Exploring the Surprising World of Topiary Art

The otherwise dull art of topiary sculpture is being completely re-imagined in an unlikely place – teeny, tiny Bishopville, South Carolina.


Pearl Fryar frontyard

Sometime last year, we watched a documentary on Netflix called A Man Named Pearl. I don’t know how we found it or what even compelled us to watch it. It’s very likely that we chose to watch it out of pure exhaustion – “I’ve scrolled through one million movies and I still don’t know what to watch. How’s this?” “Okay. Whatever.” That’s how most of our Netflix viewing is determined, anyhow. That’s all beside the point though… The point is that we did watch it and the affect it had on us was quite unexpected.

fond art instrument sculpture

A Man Named Pearl follows the journey of Pearl Fryar, a sharecropper’s son, who, with passion and determination, has risen to prominence as an internationally acclaimed topiary artist. In the poorest county in South Carolina, Pearl has single-handedly created an amazing 3-1/2 acre garden from throwaway plants. In the process he has brought hope and racial reconciliation to his hometown. With decades’ worth of stunning, lush topiaries, his garden is now a tourist destination, and he’s an uplifting icon in his community.” (Source.)

 


I know the topic sounds a bit dry. “How exciting can a documentary on garden art be?” you may be asking yourself. I thought the same thing. But this film is one of those surprising little gems that you just want to share with everyone.

goodwill garden art

Pearl has developed a unique way of carving and sculpting topiary. It’s not representational, like Edward Scissorhands, for example. And certainly nothing like the giant, oblong bushes that are (somewhat) popular in suburban communities. Pearl’s style is completely abstract and like nothing your typical gardener has ever done. Pearl has a vision for each plant and he takes time to carefully craft that vision into reality. His geometric topiary sculptures are complex and whimsical, like something out of a Dr. Seuss book.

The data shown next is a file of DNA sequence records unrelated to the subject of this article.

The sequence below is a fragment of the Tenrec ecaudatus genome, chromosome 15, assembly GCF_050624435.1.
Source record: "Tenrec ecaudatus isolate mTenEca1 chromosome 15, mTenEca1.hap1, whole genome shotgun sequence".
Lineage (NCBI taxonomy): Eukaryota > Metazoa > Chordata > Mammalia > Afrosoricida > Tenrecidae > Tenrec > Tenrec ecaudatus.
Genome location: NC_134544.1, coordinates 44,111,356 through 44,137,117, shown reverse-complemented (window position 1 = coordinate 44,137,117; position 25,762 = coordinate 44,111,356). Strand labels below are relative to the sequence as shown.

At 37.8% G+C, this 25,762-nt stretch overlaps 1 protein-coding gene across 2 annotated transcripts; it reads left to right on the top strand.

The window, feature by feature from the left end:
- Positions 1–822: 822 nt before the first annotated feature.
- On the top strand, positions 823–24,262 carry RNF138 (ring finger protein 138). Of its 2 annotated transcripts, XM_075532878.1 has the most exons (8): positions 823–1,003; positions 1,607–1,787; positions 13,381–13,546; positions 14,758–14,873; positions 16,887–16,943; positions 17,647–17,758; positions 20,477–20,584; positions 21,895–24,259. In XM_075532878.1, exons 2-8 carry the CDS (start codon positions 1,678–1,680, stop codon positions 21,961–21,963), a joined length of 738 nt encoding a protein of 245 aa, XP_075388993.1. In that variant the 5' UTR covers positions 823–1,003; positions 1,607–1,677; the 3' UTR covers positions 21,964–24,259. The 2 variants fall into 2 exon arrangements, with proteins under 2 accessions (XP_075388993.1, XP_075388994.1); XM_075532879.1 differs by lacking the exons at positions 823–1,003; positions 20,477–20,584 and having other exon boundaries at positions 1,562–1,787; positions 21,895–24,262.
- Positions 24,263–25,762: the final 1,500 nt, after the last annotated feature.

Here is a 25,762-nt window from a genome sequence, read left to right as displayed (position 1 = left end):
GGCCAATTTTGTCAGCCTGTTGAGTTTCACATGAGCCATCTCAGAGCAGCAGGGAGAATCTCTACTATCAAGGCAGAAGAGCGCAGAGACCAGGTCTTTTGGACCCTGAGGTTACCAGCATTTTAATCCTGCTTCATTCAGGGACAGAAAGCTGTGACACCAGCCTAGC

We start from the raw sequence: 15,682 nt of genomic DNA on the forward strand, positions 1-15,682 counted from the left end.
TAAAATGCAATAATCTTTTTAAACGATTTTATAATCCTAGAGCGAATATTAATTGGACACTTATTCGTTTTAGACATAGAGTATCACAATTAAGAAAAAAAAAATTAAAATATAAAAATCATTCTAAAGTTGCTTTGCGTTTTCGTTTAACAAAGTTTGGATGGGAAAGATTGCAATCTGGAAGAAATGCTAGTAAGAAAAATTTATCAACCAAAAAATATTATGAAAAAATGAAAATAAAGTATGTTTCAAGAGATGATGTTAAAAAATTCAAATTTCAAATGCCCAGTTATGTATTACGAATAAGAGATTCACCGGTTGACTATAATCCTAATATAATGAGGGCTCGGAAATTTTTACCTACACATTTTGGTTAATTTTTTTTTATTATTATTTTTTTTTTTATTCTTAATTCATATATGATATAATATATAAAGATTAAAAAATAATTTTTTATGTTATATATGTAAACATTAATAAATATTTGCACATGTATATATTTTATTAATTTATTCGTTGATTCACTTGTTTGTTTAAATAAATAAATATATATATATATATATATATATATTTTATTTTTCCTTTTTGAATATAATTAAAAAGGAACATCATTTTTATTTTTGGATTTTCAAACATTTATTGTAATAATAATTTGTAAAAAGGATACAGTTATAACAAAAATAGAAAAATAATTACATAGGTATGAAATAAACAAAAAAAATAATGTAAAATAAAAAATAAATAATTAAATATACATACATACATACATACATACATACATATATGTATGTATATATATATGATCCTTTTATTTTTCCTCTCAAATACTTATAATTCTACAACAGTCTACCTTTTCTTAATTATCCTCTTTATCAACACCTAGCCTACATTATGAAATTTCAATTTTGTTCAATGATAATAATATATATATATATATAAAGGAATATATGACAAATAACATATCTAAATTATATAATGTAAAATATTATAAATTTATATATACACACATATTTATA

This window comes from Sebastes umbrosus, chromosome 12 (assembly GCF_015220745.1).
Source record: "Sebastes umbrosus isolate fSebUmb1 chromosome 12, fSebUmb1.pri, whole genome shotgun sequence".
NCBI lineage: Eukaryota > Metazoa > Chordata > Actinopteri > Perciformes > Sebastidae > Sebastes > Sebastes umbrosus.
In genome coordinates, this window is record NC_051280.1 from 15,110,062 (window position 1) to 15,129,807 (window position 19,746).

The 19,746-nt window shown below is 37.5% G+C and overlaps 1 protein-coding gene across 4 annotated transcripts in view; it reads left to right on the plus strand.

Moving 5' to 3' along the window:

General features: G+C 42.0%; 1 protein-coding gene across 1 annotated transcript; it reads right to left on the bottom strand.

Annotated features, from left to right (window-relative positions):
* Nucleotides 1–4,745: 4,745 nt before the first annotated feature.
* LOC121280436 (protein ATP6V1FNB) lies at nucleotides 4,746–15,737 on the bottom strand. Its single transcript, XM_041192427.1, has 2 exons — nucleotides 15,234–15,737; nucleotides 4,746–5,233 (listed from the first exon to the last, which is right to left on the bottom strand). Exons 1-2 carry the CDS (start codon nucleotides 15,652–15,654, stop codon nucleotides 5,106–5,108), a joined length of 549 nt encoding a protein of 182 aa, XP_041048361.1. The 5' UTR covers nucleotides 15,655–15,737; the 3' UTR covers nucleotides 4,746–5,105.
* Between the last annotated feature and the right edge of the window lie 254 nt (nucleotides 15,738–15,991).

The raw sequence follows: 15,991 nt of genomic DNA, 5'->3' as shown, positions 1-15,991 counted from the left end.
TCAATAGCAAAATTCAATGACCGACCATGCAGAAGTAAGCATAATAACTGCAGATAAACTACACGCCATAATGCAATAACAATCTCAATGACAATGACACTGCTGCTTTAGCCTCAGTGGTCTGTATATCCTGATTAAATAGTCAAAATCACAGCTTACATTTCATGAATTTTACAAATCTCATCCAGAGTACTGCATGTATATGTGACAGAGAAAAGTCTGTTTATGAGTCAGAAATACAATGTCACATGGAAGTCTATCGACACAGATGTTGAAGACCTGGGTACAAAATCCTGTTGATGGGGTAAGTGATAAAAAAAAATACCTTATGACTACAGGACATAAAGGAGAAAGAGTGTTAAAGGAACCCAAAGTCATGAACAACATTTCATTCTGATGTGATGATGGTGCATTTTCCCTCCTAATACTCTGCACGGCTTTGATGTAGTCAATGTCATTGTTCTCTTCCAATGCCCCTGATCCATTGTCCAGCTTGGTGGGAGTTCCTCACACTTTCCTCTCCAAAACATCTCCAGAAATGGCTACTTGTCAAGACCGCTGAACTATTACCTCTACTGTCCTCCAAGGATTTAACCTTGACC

Aside from learning about this captivating new artist, the best part of the documentary was Pearl himself. He believes in the power of art – of using your creativity. And he wants to share his knowledge with anyone who wants to learn. It’s rare that you hear of an artist sharing their exact technique with others, so that other people can create their own works. Pearl, however, has coached his neighbors as they create topiary sculpture gardens of their very own. He just wants everyone to experience the joy and peace that he’s found through creating his topiary sculptures.

admiring Pearl Fryar's art

Luckily we were set to visit South Carolina before heading out on our “Big Adventure.” We took advantage of this opportunity and visited Pearl’s garden ourselves. It was a long drive, on a very hot day, but it was worth it. His artwork is stunning to behold in real life. I would fully recommend the documentary to anyone. It is especially helpful if you need a little boost to get out of a creative rut or if you just need to watch something uplifting in general.

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Click here see more pix from Pearl’s garden on Flickr.

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